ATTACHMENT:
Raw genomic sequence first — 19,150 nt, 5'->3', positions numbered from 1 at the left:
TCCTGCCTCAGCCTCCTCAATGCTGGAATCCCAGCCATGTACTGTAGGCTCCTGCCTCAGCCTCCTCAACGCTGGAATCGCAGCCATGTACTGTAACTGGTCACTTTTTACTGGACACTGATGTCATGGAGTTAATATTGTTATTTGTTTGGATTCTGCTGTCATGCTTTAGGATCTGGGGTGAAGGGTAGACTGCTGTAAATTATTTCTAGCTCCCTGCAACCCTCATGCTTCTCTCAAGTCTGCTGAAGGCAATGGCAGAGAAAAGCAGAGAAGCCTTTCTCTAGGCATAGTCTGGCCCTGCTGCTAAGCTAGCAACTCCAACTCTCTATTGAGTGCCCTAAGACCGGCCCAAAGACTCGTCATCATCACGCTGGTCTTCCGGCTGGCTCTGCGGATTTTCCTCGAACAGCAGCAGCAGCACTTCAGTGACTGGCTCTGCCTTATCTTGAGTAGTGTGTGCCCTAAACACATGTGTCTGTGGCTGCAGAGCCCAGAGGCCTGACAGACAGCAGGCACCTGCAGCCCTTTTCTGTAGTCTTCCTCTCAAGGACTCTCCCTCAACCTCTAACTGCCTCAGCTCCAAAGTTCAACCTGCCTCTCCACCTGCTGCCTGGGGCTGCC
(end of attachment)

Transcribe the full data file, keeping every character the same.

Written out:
Raw genomic sequence first — 19,150 nt, 5'->3', positions numbered from 1 at the left:
TCCTGCCTCAGCCTCCTCAATGCTGGAATCCCAGCCATGTACTGTAGGCTCCTGCCTCAGCCTCCTCAACGCTGGAATCGCAGCCATGTACTGTAACTGGTCACTTTTTACTGGACACTGATGTCATGGAGTTAATATTGTTATTTGTTTGGATTCTGCTGTCATGCTTTAGGATCTGGGGTGAAGGGTAGACTGCTGTAAATTATTTCTAGCTCCCTGCAACCCTCATGCTTCTCTCAAGTCTGCTGAAGGCAATGGCAGAGAAAAGCAGAGAAGCCTTTCTCTAGGCATAGTCTGGCCCTGCTGCTAAGCTAGCAACTCCAACTCTCTATTGAGTGCCCTAAGACCGGCCCAAAGACTCGTCATCATCACGCTGGTCTTCCGGCTGGCTCTGCGGATTTTCCTCGAACAGCAGCAGCAGCACTTCAGTGACTGGCTCTGCCTTATCTTGAGTAGTGTGTGCCCTAAACACATGTGTCTGTGGCTGCAGAGCCCAGAGGCCTGACAGACAGCAGGCACCTGCAGCCCTTTTCTGTAGTCTTCCTCTCAAGGACTCTCCCTCAACCTCTAACTGCCTCAGCTCCAAAGTTCAACCTGCCTCTCCACCTGCTGCCTGGGGCTGCC